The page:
WASHINGTON, Nov. 16 (UPI) -- About six in 10 Americans said that although President-elect Donald Trump was very clear on many of his campaign proposals, he doesn't have a mandate to make good on them and should compromise with Democrats, according to a new poll.
A Washington Post-George Mason University Schar School national poll surveyed more than a thousand Americans about several items related to last week's election.
The poll found that just 29 percent of those polled believe Trump needs to push the sweeping agenda he pitched during the campaign as-is -- while 59 percent said he should work with Democrats.
The survey also revealed other sentiments about Trump's surprise victory on election night.
Of those in the poll who did not vote on Nov. 8, 45 percent said they wanted Hillary Clinton to win the presidency -- supporting experts' assertions that the former secretary of state and other party candidates in key races were severely harmed because too many Democratic voters stayed home. Only 23 percent of non-voters polled said they preferred Trump.
The survey found that more than half of respondents said they are dissatisfied with the direction the country has been going the last few years -- and 89 percent of those people said "large scale" change is needed to get the nation back on an acceptable track.
Nearly an even split of those questioned, 45 percent each, said they feel the United States is "basically okay" after such a bitter and divisive election versus those who said the election caused "real damage." Of those who said the election did damage, 53 percent said Trump is responsible for that harm. Just 8 percent blamed Clinton.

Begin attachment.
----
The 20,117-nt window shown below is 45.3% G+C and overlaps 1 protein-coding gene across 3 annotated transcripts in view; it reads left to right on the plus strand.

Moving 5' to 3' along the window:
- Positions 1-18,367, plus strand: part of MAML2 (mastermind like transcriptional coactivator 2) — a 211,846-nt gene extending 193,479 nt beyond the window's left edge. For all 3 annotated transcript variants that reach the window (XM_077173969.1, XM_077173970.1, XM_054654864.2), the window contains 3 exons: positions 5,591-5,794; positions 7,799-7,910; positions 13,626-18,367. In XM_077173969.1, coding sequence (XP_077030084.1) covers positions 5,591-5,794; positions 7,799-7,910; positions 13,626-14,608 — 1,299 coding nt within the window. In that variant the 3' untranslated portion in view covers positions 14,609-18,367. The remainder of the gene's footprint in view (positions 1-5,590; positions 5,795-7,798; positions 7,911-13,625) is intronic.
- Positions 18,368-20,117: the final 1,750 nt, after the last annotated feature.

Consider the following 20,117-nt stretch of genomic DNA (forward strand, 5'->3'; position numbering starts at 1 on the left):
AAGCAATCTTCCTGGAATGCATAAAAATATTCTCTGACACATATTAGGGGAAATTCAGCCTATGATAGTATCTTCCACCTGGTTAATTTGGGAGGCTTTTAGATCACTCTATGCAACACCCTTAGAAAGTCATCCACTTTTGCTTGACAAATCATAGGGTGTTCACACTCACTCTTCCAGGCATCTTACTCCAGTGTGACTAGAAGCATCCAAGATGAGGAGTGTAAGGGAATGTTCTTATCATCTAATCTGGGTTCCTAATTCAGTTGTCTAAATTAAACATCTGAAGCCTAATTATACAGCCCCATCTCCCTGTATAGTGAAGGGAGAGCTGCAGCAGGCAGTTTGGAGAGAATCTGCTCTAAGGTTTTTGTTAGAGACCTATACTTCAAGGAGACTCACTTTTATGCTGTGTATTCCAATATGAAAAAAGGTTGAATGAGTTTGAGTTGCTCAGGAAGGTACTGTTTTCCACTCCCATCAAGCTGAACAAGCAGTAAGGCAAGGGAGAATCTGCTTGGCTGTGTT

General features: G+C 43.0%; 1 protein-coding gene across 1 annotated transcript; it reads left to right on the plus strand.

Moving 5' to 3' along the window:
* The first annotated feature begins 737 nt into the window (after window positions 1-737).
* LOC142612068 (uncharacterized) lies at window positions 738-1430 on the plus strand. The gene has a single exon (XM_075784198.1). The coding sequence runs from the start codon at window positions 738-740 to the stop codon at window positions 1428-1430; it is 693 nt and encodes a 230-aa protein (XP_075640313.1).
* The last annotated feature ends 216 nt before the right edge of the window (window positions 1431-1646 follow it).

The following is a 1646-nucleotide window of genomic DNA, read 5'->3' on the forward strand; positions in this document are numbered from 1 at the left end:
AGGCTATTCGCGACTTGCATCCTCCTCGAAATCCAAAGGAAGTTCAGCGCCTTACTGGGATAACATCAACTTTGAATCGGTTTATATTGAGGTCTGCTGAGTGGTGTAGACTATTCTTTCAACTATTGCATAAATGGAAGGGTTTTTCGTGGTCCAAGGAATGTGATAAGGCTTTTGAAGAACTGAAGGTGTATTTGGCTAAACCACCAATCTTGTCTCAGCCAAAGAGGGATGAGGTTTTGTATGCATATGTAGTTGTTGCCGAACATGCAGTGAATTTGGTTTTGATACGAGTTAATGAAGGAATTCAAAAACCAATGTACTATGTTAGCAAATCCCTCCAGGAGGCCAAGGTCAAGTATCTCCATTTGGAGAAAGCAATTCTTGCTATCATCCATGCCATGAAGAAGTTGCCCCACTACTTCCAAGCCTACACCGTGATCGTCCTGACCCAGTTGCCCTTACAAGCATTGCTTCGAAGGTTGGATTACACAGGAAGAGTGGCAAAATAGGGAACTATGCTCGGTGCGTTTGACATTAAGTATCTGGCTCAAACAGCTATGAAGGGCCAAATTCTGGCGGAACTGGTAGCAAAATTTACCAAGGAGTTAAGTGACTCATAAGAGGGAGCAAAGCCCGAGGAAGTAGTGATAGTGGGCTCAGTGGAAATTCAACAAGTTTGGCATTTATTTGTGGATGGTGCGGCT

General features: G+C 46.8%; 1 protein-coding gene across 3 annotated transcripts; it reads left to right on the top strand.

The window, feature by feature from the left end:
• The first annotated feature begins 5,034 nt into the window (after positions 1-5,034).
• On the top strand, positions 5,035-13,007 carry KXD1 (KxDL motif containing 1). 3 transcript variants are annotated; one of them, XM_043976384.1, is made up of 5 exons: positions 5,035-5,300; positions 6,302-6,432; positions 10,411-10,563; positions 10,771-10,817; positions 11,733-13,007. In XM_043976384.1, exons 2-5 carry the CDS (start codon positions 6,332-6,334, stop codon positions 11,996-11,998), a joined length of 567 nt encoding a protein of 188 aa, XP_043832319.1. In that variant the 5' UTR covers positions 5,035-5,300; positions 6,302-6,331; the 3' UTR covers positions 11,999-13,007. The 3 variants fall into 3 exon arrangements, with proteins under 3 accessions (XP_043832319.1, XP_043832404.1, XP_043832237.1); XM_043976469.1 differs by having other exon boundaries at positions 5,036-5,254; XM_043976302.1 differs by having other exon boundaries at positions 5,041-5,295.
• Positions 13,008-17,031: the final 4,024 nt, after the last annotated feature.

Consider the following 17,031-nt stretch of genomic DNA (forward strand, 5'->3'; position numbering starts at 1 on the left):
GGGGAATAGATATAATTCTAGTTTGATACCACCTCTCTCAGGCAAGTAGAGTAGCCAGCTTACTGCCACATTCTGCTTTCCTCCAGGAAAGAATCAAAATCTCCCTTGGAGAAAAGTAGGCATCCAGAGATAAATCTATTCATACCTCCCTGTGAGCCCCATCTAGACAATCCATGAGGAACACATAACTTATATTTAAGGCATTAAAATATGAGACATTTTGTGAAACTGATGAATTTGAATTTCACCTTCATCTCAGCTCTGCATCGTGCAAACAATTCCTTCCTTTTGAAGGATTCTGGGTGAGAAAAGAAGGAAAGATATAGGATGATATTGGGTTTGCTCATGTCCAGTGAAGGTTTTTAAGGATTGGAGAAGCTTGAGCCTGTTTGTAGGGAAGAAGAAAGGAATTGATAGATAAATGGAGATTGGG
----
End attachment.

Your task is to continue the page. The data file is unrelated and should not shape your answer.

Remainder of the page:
Only 3 in 10 surveyed said they expect Trump to go too far with his agenda, while 48 percent believe he will handle issues appropriately.
"The polling numbers are telling him he should be acting more carefully," Justin Gest, a GMU professor and collaborator on the poll, said of the survey. "That is statistically significantly lower than when Bush won despite losing the popular vote in 2000."
Trump lost the popular vote to Clinton by more than a million votes.
While the poll statistics may clarify certain aspects of the election, they also muddle the picture a bit as well.
For example, although many respondents expressed a desire for large-scale change, most (56 percent) said they approve of the job President Barack Obama has done -- compared to just 40 percent who disapprove.
The poll was conducted by telephone with 1,002 Americans between Friday and Monday, and includes a margin of error of 4 percentage points.